My only on-the-road failure was a burst charge air hose on a high-temp, mid-summer mountain pass in BC. I stopped, re-started and continued on my way home. (only five more passes to go) I diagnosed the problem with my Ultraguage and made it home without issue. I never even got out of the driver's seat.

(vehicle not exactly as shown)
20061215144110 Texaco New Mexico Lo Res Quadtone copy.jpg
 

Nautamaran

2004 140” HRC 2500 (Crewed)
2004, bought in January 2017 @ 150,000 miles. Now @ 205,000.

Spent a few months catching up on deferred items: sliding door rollers, central lock wiring, windshield rust, leaking injector seal (1st of two).
Reworked weak anchors on 2nd row bench (it’s a cargo chassis dressed up as a wagon... factory side and rear windows, no factory floor anchors).

I have never been left on the roadside, though did have a limp when a boost hose tore open. Patched it parked at an auto-parts store... now I carry silicone repair tape.

I did have a close-to-home episode with my rad fan puncturing my radiator core and dropping coolant on the street, but I don’t blame the van for this as either something got up inside the shroud and broke the fan, or I may have cracked it while I was turning the engine to change my transmission fluid?

I pulled the rattling balance ring off my crank pulley at 200,000 miles and drove for another month before replacing it.

I carry a scanner and a quart of oil under the passenger seat, and a socket/torx/e-torx set, and spare belt, crank sensor, and cam sensor in the back.

In three years I’ve replaced the starter motor (dead at purchase), two injector seals, five glow plugs (a sixth is due), brake rotors and pads, fan clutch (required), fan and radiator (rock?), belt tensioner and idlers (preventative), the dash fan motor, resistor, and dial switch, and all three sliding door pulleys (required). I’ve repaired the central lock wiring on all three rear door lock pins and at the driver’s door hinge. I’ve fixed roof leaks, and seem to be constantly chasing body rust.
I have replaced all the fluids except power steering. I’ll perhaps put new winter tires on come fall, and I’m overdue for new shocks.

It’s my daily driver and our family’s getaway enabler. We’ve all made some great memories with it, and (touch wood...) it hasn’t caused us any nightmares. We plan to keep it for several more years.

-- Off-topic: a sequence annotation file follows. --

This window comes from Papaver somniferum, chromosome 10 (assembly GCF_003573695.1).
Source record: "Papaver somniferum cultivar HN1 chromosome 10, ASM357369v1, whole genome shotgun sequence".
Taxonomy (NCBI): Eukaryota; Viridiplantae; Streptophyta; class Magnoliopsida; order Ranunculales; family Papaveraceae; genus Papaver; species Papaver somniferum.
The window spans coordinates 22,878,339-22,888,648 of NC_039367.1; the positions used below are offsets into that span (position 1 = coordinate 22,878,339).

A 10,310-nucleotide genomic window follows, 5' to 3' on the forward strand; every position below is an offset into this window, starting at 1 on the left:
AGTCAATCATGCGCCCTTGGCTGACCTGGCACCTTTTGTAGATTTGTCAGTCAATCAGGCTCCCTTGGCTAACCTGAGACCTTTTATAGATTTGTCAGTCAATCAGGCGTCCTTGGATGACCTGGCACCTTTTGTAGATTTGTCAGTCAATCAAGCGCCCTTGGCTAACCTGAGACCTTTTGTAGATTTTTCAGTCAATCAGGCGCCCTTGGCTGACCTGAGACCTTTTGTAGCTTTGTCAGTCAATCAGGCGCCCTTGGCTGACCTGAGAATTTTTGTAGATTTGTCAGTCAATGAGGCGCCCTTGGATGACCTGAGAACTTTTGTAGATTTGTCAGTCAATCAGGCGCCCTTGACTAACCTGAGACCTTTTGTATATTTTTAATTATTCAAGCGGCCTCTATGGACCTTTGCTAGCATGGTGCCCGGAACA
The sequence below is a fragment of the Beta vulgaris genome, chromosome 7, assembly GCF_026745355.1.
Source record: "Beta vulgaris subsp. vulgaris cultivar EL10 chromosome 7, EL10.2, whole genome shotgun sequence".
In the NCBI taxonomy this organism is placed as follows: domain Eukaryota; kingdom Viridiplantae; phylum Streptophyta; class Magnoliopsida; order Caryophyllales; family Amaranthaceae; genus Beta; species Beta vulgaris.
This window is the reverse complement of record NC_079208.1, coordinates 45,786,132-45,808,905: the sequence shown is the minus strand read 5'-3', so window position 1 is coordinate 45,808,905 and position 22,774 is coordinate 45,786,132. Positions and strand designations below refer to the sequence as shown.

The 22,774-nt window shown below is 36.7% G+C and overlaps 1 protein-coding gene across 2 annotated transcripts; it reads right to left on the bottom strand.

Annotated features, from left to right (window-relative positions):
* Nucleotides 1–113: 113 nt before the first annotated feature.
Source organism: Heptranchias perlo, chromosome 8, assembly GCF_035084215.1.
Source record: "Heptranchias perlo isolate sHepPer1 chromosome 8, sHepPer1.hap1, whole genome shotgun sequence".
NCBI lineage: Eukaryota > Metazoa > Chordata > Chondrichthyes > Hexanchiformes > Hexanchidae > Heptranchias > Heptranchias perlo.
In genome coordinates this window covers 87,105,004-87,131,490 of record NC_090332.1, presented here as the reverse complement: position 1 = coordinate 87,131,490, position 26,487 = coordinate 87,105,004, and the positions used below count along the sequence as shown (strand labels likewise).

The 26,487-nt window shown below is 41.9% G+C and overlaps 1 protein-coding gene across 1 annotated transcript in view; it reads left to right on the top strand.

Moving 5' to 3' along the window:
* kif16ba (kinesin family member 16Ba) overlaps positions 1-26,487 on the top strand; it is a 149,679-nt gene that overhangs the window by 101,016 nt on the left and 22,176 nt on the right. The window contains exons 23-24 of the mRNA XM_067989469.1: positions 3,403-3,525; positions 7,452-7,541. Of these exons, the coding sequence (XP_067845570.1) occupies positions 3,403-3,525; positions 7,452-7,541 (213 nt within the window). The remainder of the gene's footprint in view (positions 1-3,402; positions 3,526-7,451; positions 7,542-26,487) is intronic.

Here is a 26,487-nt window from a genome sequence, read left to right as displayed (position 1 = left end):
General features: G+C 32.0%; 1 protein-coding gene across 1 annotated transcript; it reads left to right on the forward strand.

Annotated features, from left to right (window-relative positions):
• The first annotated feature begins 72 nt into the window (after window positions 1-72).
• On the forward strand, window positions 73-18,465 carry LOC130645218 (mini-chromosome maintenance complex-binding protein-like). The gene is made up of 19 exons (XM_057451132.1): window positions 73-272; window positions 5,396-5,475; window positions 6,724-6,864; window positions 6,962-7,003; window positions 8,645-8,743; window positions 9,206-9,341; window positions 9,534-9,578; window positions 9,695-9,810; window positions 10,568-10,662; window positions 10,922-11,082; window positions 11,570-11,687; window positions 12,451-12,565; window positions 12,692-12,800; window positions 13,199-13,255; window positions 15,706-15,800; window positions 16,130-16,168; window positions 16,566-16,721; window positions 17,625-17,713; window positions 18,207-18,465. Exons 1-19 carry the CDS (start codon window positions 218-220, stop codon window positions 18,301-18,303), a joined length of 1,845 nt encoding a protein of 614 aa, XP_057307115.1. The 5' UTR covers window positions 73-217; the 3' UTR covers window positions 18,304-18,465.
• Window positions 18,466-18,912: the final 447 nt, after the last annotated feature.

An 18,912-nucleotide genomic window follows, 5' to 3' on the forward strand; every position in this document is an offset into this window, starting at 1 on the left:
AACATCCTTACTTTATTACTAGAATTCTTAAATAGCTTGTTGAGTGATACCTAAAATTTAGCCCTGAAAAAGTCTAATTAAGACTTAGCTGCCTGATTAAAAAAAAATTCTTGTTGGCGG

-dave
 

Aqua Puttana

Poly - Thread Finder
Most reliable,useful, fun-to-drive two-wheeled vehicle I've owned in nearly 60 years on the road,
...
Keeping just two wheels on the road with a Sprinter would decrease rolling resistance and save on tires. Must be hell feathering that throttle to maintain tow wheels only on the ground. :thumbup:

Sorry. Couldn't resist.

vic
 

JCMiller23

'05 Dodge 2500 T1N (fedex)
DON'T GET INTO A LONG TERM RELATIONSHIP WITH A T1N UNLESS YOU ARE READY TO FULLY COMMIT.
My ex gf's would love this thread. :LOL:

This precisely my issue, I bought a 190k mi sprinter for $4k knowing that it would have a ton of problems, but after sinking 100-200 hours and $4-6k into it, I wonder if there is any end to, or at least a point where it won't break down after running for a couple weeks. 4 breakdowns so far, transmission, fuel rod/injectors, grounding issue, and now fuse box 1. I don't want to sell it, and I've been able to fix everything so far, but I'm not mechanically minded enough to diagnose these things myself. I can follow directions well, but...

...I guess I'm not ready to fully commit to her until she shows me that she is up for daily rides before I have to buy her more things
 

Midwestdrifter

Engineer In Residence
I've been flogging my T1N over several continents for around 100k miles (200k currently on the Odo). Never been stranded. Have needed a handful of boost hose repairs roadside though. My van was unmolested though, very few PO hacks "repairs".